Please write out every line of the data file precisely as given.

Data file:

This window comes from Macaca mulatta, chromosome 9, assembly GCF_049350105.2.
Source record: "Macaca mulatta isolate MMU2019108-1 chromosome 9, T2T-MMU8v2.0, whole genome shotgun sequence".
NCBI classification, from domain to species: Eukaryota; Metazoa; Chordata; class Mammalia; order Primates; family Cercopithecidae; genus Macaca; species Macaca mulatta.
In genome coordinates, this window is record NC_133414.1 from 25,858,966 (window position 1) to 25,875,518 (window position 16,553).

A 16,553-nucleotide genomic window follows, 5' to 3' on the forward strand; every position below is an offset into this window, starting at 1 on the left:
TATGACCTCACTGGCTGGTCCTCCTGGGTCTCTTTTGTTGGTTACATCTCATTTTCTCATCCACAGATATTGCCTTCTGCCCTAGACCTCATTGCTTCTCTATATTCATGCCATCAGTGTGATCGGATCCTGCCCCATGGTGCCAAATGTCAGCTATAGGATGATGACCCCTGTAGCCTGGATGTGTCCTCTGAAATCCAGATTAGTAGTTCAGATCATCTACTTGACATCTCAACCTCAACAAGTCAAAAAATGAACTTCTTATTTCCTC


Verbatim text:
This window comes from Macaca mulatta, chromosome 9, assembly GCF_049350105.2.
Source record: "Macaca mulatta isolate MMU2019108-1 chromosome 9, T2T-MMU8v2.0, whole genome shotgun sequence".
NCBI classification, from domain to species: Eukaryota; Metazoa; Chordata; class Mammalia; order Primates; family Cercopithecidae; genus Macaca; species Macaca mulatta.
In genome coordinates, this window is record NC_133414.1 from 25,858,966 (window position 1) to 25,875,518 (window position 16,553).

A 16,553-nucleotide genomic window follows, 5' to 3' on the forward strand; every position below is an offset into this window, starting at 1 on the left:
TATGACCTCACTGGCTGGTCCTCCTGGGTCTCTTTTGTTGGTTACATCTCATTTTCTCATCCACAGATATTGCCTTCTGCCCTAGACCTCATTGCTTCTCTATATTCATGCCATCAGTGTGATCGGATCCTGCCCCATGGTGCCAAATGTCAGCTATAGGATGATGACCCCTGTAGCCTGGATGTGTCCTCTGAAATCCAGATTAGTAGTTCAGATCATCTACTTGACATCTCAACCTCAACAAGTCAAAAAATGAACTTCTTATTTCCTC